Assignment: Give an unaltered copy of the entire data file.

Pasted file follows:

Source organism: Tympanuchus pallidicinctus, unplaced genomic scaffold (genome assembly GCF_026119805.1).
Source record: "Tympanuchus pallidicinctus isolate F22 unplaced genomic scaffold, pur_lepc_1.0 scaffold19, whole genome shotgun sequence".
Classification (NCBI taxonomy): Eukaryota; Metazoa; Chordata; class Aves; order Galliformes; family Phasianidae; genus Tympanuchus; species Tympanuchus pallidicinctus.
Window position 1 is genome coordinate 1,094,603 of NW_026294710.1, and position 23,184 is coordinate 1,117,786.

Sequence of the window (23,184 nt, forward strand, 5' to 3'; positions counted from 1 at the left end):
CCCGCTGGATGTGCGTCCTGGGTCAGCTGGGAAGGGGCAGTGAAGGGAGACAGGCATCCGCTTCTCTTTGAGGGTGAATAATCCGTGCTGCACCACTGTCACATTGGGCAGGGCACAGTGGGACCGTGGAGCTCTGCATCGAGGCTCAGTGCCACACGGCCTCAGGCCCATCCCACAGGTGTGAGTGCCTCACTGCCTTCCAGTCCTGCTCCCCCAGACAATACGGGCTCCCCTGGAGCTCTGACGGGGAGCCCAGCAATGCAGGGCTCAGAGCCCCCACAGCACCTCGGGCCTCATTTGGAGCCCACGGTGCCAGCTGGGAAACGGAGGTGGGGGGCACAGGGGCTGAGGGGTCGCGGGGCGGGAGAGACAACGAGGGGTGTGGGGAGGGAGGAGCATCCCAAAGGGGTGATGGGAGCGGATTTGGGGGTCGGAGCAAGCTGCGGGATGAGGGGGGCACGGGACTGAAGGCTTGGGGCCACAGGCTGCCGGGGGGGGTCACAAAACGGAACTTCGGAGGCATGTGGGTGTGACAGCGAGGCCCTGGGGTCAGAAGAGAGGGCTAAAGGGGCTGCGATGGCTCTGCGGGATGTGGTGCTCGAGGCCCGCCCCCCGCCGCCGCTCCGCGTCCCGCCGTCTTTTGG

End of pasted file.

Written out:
Source organism: Tympanuchus pallidicinctus, unplaced genomic scaffold (genome assembly GCF_026119805.1).
Source record: "Tympanuchus pallidicinctus isolate F22 unplaced genomic scaffold, pur_lepc_1.0 scaffold19, whole genome shotgun sequence".
Classification (NCBI taxonomy): Eukaryota; Metazoa; Chordata; class Aves; order Galliformes; family Phasianidae; genus Tympanuchus; species Tympanuchus pallidicinctus.
Window position 1 is genome coordinate 1,094,603 of NW_026294710.1, and position 23,184 is coordinate 1,117,786.

Sequence of the window (23,184 nt, forward strand, 5' to 3'; positions counted from 1 at the left end):
CCCGCTGGATGTGCGTCCTGGGTCAGCTGGGAAGGGGCAGTGAAGGGAGACAGGCATCCGCTTCTCTTTGAGGGTGAATAATCCGTGCTGCACCACTGTCACATTGGGCAGGGCACAGTGGGACCGTGGAGCTCTGCATCGAGGCTCAGTGCCACACGGCCTCAGGCCCATCCCACAGGTGTGAGTGCCTCACTGCCTTCCAGTCCTGCTCCCCCAGACAATACGGGCTCCCCTGGAGCTCTGACGGGGAGCCCAGCAATGCAGGGCTCAGAGCCCCCACAGCACCTCGGGCCTCATTTGGAGCCCACGGTGCCAGCTGGGAAACGGAGGTGGGGGGCACAGGGGCTGAGGGGTCGCGGGGCGGGAGAGACAACGAGGGGTGTGGGGAGGGAGGAGCATCCCAAAGGGGTGATGGGAGCGGATTTGGGGGTCGGAGCAAGCTGCGGGATGAGGGGGGCACGGGACTGAAGGCTTGGGGCCACAGGCTGCCGGGGGGGGTCACAAAACGGAACTTCGGAGGCATGTGGGTGTGACAGCGAGGCCCTGGGGTCAGAAGAGAGGGCTAAAGGGGCTGCGATGGCTCTGCGGGATGTGGTGCTCGAGGCCCGCCCCCCGCCGCCGCTCCGCGTCCCGCCGTCTTTTGG